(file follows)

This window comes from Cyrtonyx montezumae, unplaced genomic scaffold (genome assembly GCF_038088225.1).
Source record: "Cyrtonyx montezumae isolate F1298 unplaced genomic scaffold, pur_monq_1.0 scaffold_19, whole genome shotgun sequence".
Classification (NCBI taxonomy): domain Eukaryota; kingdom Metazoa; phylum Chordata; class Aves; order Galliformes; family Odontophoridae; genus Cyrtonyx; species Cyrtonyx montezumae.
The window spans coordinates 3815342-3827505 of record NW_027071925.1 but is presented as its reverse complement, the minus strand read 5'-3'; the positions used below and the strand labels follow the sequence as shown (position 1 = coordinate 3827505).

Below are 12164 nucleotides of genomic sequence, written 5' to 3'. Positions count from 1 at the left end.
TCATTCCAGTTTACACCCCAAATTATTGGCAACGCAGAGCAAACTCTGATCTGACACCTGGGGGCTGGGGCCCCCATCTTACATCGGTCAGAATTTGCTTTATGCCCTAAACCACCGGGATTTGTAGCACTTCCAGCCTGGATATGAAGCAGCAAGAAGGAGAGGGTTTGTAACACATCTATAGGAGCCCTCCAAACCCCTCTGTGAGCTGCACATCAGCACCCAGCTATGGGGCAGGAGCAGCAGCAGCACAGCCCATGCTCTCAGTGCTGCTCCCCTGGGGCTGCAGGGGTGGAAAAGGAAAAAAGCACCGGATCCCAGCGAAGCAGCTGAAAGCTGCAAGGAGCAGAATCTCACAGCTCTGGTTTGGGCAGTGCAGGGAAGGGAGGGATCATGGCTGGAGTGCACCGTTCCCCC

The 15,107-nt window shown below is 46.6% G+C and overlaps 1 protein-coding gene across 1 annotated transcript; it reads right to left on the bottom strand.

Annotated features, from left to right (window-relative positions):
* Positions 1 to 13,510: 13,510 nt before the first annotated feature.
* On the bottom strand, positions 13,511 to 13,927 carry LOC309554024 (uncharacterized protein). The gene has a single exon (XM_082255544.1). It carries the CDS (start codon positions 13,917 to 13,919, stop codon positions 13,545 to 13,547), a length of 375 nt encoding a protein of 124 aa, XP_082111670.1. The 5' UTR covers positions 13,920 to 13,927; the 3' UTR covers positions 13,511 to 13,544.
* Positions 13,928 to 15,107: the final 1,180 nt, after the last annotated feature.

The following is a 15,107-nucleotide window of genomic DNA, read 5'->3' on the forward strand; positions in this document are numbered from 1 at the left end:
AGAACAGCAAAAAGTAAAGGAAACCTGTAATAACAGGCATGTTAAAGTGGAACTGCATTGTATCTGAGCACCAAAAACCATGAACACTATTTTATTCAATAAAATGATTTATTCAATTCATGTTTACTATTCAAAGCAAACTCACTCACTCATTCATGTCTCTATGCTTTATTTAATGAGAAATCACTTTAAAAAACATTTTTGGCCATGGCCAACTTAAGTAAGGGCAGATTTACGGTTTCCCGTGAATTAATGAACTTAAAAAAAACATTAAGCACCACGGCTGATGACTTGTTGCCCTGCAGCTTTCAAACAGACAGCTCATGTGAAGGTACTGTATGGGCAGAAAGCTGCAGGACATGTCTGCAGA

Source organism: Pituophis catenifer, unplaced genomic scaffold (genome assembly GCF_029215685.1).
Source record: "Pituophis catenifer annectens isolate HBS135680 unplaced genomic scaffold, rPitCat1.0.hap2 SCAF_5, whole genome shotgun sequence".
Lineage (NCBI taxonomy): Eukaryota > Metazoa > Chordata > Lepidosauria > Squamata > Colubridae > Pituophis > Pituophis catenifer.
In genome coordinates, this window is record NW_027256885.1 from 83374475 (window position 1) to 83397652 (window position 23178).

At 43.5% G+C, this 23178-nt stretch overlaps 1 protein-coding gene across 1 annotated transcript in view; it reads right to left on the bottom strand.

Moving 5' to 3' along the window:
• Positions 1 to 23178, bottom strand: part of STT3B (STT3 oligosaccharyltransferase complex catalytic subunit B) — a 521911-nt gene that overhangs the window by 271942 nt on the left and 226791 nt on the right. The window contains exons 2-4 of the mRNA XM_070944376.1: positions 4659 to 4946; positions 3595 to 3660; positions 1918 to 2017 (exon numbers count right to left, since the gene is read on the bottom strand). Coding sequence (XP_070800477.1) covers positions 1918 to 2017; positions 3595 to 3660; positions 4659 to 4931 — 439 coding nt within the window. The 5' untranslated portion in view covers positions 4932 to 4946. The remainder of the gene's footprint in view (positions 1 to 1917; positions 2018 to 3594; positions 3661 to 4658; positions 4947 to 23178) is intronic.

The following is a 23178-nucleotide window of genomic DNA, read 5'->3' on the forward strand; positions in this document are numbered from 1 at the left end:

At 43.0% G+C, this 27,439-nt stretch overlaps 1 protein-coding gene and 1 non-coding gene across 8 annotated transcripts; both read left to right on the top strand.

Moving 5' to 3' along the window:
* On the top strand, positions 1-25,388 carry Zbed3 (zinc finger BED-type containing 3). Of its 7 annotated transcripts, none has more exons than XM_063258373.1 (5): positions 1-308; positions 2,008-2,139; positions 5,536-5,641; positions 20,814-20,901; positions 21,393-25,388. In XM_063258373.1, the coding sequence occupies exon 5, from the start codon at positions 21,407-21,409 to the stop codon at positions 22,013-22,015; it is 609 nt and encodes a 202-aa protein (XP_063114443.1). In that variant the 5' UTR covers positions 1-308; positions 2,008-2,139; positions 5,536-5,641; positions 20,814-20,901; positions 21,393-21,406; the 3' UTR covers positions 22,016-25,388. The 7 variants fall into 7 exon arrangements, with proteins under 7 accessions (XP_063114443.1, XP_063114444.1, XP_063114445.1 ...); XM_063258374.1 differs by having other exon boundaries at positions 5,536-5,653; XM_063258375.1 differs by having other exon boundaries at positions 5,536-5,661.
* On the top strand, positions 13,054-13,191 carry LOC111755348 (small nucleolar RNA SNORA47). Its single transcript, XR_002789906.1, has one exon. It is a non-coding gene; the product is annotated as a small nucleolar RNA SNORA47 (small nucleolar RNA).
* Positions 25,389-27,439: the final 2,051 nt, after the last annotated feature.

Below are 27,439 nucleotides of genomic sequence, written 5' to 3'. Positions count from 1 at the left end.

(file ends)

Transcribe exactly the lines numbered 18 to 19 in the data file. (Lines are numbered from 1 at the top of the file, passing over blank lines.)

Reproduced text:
At 43.5% G+C, this 23178-nt stretch overlaps 1 protein-coding gene across 1 annotated transcript in view; it reads right to left on the bottom strand.

Moving 5' to 3' along the window: